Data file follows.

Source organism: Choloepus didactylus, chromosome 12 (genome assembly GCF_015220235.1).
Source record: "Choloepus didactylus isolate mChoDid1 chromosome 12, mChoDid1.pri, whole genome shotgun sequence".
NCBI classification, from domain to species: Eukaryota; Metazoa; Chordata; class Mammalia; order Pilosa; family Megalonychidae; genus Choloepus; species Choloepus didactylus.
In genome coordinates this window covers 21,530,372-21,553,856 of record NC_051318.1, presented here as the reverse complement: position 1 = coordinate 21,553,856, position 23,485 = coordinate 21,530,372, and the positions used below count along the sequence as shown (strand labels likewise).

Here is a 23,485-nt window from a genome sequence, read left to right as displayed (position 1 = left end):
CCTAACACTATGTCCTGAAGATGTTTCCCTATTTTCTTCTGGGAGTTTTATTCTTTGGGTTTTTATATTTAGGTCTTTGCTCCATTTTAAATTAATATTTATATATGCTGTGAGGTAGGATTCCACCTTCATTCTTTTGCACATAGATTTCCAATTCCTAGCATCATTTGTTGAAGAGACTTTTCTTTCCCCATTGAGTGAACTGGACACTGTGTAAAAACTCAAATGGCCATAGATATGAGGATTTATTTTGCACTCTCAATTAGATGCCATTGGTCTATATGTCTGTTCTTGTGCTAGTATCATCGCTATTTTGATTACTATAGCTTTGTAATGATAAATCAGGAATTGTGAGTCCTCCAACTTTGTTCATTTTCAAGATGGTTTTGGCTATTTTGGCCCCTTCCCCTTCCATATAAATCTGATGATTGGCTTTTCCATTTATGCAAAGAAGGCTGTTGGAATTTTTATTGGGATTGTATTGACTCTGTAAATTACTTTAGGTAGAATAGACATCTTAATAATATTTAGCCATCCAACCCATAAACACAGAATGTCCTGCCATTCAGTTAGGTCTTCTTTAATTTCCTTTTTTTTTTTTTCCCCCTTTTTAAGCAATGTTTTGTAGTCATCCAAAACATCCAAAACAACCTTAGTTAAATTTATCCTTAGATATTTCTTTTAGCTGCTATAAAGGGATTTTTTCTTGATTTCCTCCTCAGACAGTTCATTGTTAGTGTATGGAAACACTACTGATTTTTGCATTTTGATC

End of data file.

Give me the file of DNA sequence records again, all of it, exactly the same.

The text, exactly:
Source organism: Choloepus didactylus, chromosome 12 (genome assembly GCF_015220235.1).
Source record: "Choloepus didactylus isolate mChoDid1 chromosome 12, mChoDid1.pri, whole genome shotgun sequence".
NCBI classification, from domain to species: Eukaryota; Metazoa; Chordata; class Mammalia; order Pilosa; family Megalonychidae; genus Choloepus; species Choloepus didactylus.
In genome coordinates this window covers 21,530,372-21,553,856 of record NC_051318.1, presented here as the reverse complement: position 1 = coordinate 21,553,856, position 23,485 = coordinate 21,530,372, and the positions used below count along the sequence as shown (strand labels likewise).

Here is a 23,485-nt window from a genome sequence, read left to right as displayed (position 1 = left end):
CCTAACACTATGTCCTGAAGATGTTTCCCTATTTTCTTCTGGGAGTTTTATTCTTTGGGTTTTTATATTTAGGTCTTTGCTCCATTTTAAATTAATATTTATATATGCTGTGAGGTAGGATTCCACCTTCATTCTTTTGCACATAGATTTCCAATTCCTAGCATCATTTGTTGAAGAGACTTTTCTTTCCCCATTGAGTGAACTGGACACTGTGTAAAAACTCAAATGGCCATAGATATGAGGATTTATTTTGCACTCTCAATTAGATGCCATTGGTCTATATGTCTGTTCTTGTGCTAGTATCATCGCTATTTTGATTACTATAGCTTTGTAATGATAAATCAGGAATTGTGAGTCCTCCAACTTTGTTCATTTTCAAGATGGTTTTGGCTATTTTGGCCCCTTCCCCTTCCATATAAATCTGATGATTGGCTTTTCCATTTATGCAAAGAAGGCTGTTGGAATTTTTATTGGGATTGTATTGACTCTGTAAATTACTTTAGGTAGAATAGACATCTTAATAATATTTAGCCATCCAACCCATAAACACAGAATGTCCTGCCATTCAGTTAGGTCTTCTTTAATTTCCTTTTTTTTTTTTTCCCCCTTTTTAAGCAATGTTTTGTAGTCATCCAAAACATCCAAAACAACCTTAGTTAAATTTATCCTTAGATATTTCTTTTAGCTGCTATAAAGGGATTTTTTCTTGATTTCCTCCTCAGACAGTTCATTGTTAGTGTATGGAAACACTACTGATTTTTGCATTTTGATC